Monday, January 11, 2010

Weekly Hurriyet Column: My 2009 Report Card

Below is the unedited version of my column for this week. You can read the final version at the Daily News website. No cheesy movie reference this week, I am not that creative:)... As for the column, the budget deficit did indeed come a good 7.5 billion liras below my estimates, but as Muslum Baba would say, hatasiz kul olmaz:)... On to the column, then:

Celebrated Turkish Economics columnists tend to devote the year’s first column to evaluating their forecasts for the past year.

Having been with this paper since November 2008, it is time for me to take the same route in the hopes that I will be able to follow in the footsteps of my more illustrated colleagues.

Writing for a tiny, obscure paper that no one cares about, and free from the shackles of being a market economist, I did not feel obliged to provide forecasts for all the Economic variables out there.

But since this tiny, obscure paper that no one cares about just happens to produce one of the best Economics sections east of the Financial Times and west of Nikkei, at least in my humble opinion, I felt pressured to provide something. In the end, I chose growth, budget deficit and inflation as well as policy rates and, naturally, asset prices.

I pride myself with having been one of the first to notice the great Turkish contraction, predicting as early as January a 5.5 percent contraction, which I revised to 6.5 percent at the end of May while updating my projections.

While we have to wait until end-March to see how I fared, I might have overshot the contraction a bit. However, GDP is likely to have decreased more than the consensus 5.5-6 percent. A slightly positive fourth quarter reading, in conjunction with a downward revision to the third quarter, necessary to bring it in line with Industrial Production, and you are looking at a figure only slightly lower than mine. A fourth quarter revision halfway down 2010 could even prove me right.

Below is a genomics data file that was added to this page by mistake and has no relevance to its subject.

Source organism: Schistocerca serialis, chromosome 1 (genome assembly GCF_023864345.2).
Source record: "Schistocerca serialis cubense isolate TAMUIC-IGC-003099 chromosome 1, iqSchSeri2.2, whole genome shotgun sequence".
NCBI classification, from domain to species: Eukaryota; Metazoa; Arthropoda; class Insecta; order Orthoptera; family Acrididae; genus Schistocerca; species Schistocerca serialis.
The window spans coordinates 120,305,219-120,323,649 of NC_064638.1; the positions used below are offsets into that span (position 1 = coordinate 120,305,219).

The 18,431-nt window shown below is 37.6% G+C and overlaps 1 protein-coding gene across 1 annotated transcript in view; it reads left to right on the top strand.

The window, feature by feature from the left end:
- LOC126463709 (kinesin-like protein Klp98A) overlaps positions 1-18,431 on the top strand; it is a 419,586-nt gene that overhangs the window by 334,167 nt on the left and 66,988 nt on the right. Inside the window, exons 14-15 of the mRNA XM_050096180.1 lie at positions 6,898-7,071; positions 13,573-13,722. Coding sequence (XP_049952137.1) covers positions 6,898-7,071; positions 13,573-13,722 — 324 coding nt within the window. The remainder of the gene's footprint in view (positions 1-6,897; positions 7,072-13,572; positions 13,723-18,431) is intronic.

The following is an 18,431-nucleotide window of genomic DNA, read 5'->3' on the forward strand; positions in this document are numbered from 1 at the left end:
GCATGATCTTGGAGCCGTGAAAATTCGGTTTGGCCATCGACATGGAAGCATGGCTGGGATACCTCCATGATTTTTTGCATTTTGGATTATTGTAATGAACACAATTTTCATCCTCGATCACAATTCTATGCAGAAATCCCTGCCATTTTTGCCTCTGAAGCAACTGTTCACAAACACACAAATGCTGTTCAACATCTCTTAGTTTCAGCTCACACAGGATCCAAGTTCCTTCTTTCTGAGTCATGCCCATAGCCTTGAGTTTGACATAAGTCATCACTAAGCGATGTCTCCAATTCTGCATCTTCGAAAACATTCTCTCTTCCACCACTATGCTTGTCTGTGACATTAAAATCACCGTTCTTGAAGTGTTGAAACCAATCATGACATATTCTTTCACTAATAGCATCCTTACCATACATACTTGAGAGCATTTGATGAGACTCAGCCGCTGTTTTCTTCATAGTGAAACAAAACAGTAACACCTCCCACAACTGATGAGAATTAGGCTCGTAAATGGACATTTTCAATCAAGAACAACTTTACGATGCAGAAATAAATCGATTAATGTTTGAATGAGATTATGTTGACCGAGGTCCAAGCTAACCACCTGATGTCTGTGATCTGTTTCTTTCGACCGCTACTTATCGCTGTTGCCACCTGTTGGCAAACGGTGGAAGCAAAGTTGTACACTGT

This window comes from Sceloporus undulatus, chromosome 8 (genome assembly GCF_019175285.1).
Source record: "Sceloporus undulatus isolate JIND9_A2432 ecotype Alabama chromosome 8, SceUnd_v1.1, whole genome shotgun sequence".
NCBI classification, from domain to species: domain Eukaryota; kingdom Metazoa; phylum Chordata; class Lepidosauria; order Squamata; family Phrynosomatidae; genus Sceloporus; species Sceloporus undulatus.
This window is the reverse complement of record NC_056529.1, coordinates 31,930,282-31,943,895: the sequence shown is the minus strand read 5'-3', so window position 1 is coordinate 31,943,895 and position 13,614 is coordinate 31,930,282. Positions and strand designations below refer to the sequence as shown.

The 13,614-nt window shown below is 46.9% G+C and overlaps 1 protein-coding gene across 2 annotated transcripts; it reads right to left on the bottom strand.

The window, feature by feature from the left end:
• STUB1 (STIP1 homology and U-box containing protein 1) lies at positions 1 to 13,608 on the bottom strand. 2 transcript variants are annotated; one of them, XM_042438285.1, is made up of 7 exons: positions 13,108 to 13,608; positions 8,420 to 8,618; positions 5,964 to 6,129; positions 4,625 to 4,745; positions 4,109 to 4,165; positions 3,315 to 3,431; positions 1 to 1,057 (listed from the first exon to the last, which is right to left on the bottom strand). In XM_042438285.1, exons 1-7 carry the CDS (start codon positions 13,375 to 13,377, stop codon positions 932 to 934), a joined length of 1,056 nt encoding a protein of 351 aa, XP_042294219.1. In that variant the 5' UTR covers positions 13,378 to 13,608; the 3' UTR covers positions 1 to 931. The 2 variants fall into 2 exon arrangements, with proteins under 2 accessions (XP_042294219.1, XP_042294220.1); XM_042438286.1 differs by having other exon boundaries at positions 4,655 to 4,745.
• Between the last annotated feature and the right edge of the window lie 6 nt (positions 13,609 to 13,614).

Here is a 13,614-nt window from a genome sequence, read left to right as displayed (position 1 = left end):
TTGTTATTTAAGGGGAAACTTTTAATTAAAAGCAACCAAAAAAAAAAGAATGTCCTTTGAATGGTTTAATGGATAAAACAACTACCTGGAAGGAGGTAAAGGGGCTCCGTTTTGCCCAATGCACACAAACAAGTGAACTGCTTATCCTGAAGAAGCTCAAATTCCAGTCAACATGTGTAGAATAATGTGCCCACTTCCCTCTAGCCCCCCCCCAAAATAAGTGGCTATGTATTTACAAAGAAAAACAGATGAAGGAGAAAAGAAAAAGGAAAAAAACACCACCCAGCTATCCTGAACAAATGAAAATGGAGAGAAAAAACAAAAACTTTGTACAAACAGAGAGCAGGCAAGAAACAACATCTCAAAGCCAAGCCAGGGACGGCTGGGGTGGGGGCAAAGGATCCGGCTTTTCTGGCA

If my growth forecast was OK, my inflation projection turned out to be bull’s eye. During the same end-May revisions, I came up with a forecast of 6.5 percent, to which I pretty much stuck to during late-summer and early-fall, when inflation had hit a nearly all-time low of 5.1 percent and eager beavers were claiming that Turkey had entered a new era of low inflation. Not so fast, my friend!

My budget deficit forecast, on the other hand, turned out to be a bit off-the-mark, to say the least. I was tricked by the sharp deterioration in the budget early in the first half of the year and predicted a yearly deficit of 60 billion liras. The official figure is set to come a good 10 billion liras under that when the December numbers are released in a couple of weeks.

But my biggest flop is having missed out on the great Central Bank easing. My early prediction of a large output gap should have convinced me that price pressures and exchange rate pass-through would be much weaker than before, but given the tail risks of too much and too fast easing, I did not expect the Bank to be so bold. I did notice the Bank’s intention to take rates into single-digit territory in February, but then it was already too late.

To my credit, I did not hop on the negative real interest rate bandwagon in the fall, when the low-inflation environment had convinced some that the Bank should (and would) cut the policy rate to 5 percent, i.e. well into negative real interest rate territory. Incidentally, the compounded real policy rate is almost negative now, but because of deteriorating inflation expectations.

As for assets, having missed out on the great policy easing meant that I also could not capitalize much on the great bond rally that enabled the nation’s banks literally bank on rate cuts. But I did resist the lira hype several times during the year and turned out to be right. The lira ended the year more or less where it began against the euro and the dollar.

So, what’s the verdict: Pretty good forecaster and a lousy money-maker, a typical Economist’s fate. Just keep this in mind when I go over my 2010 forecasts next week.

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